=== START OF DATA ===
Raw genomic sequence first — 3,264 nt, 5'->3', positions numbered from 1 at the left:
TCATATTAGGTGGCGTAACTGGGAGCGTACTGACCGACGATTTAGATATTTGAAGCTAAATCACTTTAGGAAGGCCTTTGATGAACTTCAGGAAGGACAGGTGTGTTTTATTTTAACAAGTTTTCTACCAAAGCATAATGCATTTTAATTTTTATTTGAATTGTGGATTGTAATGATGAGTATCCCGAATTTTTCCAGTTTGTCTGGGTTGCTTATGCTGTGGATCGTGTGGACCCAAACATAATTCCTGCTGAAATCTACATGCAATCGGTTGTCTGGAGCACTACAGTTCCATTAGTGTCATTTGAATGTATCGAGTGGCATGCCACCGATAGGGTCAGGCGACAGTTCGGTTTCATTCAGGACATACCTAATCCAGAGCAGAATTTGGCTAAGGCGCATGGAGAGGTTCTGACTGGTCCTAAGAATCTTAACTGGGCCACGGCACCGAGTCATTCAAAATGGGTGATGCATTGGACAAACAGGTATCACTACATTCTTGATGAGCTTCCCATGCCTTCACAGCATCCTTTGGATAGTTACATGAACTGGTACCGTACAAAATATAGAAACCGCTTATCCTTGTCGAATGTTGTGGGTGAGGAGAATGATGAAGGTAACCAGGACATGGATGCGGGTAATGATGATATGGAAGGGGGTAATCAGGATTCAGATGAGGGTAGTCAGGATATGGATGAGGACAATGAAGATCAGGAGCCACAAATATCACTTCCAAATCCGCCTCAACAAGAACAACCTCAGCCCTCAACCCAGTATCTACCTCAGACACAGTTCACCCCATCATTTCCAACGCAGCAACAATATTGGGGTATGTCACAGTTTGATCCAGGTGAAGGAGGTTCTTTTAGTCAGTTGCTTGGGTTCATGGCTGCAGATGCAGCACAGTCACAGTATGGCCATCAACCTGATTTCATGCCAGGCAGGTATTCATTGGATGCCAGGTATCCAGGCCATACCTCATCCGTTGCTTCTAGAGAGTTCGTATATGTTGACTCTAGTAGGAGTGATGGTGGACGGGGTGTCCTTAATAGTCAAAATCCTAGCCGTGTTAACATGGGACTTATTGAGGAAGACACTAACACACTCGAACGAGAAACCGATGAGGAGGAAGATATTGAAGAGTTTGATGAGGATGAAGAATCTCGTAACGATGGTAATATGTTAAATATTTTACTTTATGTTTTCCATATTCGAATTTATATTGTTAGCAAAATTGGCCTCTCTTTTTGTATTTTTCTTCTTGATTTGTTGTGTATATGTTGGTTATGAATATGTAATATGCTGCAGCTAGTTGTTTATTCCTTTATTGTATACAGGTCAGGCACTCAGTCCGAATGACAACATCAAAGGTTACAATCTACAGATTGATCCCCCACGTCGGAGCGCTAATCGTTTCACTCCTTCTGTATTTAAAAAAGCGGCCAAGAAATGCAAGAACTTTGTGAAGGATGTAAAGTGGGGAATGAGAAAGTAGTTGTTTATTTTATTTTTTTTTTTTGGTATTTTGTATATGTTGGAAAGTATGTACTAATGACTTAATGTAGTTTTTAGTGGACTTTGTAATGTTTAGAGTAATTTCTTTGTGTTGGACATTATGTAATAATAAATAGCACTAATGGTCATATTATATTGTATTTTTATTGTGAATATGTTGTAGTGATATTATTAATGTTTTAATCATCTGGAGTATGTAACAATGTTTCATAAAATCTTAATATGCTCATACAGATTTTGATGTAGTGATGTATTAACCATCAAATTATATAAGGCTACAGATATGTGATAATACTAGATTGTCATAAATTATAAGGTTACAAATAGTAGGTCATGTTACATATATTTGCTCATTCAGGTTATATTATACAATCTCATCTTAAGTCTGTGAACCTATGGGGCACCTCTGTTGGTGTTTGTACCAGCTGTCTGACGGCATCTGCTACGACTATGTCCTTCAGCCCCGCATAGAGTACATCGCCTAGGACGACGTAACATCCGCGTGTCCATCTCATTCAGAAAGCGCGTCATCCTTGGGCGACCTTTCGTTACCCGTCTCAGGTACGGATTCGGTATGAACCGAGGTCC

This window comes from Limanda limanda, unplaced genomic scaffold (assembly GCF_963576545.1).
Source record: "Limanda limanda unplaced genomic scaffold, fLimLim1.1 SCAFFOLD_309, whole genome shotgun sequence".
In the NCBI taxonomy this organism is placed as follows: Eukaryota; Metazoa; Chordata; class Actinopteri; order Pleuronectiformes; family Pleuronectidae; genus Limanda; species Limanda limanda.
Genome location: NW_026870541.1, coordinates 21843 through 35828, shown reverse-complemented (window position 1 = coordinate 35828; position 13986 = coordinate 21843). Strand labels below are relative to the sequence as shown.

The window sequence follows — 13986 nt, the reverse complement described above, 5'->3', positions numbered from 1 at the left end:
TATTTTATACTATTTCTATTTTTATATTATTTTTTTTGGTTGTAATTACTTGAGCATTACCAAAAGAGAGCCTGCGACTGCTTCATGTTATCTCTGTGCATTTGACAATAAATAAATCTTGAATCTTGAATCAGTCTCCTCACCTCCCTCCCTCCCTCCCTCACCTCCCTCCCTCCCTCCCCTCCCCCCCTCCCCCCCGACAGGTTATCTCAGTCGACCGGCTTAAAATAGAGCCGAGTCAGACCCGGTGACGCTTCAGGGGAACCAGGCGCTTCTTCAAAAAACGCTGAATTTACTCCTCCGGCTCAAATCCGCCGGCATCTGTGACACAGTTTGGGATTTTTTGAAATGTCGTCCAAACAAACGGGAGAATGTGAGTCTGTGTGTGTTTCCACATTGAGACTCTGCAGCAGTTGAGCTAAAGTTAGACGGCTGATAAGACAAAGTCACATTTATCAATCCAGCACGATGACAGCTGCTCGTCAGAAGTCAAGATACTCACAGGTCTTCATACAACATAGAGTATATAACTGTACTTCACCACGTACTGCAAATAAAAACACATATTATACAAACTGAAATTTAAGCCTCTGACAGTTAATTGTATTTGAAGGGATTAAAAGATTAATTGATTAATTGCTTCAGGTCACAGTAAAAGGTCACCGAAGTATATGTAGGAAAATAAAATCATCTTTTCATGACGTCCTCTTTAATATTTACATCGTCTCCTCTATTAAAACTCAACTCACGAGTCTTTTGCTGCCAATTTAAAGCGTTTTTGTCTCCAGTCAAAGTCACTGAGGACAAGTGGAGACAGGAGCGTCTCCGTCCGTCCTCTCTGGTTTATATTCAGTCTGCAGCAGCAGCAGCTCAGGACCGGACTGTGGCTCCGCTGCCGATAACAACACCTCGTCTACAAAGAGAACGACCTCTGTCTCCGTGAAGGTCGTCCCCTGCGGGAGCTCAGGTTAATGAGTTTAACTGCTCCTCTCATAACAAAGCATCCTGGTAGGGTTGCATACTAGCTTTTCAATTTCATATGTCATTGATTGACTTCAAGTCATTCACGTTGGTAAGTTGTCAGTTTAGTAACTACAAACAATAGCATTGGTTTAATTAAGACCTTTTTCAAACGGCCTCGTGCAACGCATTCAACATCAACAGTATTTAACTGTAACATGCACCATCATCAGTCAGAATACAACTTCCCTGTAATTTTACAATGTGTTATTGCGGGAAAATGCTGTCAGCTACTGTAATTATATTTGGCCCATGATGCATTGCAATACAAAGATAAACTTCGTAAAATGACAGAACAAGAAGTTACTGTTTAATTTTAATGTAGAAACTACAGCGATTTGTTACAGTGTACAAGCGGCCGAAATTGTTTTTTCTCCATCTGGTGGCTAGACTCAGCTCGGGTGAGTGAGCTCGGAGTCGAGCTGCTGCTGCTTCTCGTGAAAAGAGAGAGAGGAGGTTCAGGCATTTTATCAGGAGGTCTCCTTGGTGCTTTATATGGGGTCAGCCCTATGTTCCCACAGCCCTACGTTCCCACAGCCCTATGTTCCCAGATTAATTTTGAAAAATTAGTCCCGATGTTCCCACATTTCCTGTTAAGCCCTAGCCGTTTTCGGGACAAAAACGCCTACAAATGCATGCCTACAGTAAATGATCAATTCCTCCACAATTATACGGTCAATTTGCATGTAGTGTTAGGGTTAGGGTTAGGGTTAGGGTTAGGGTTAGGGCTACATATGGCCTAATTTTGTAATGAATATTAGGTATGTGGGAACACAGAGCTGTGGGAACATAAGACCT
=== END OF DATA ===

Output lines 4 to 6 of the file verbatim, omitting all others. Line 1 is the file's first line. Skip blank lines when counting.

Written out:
Source record: "Limanda limanda unplaced genomic scaffold, fLimLim1.1 SCAFFOLD_309, whole genome shotgun sequence".
In the NCBI taxonomy this organism is placed as follows: Eukaryota; Metazoa; Chordata; class Actinopteri; order Pleuronectiformes; family Pleuronectidae; genus Limanda; species Limanda limanda.
Genome location: NW_026870541.1, coordinates 21843 through 35828, shown reverse-complemented (window position 1 = coordinate 35828; position 13986 = coordinate 21843). Strand labels below are relative to the sequence as shown.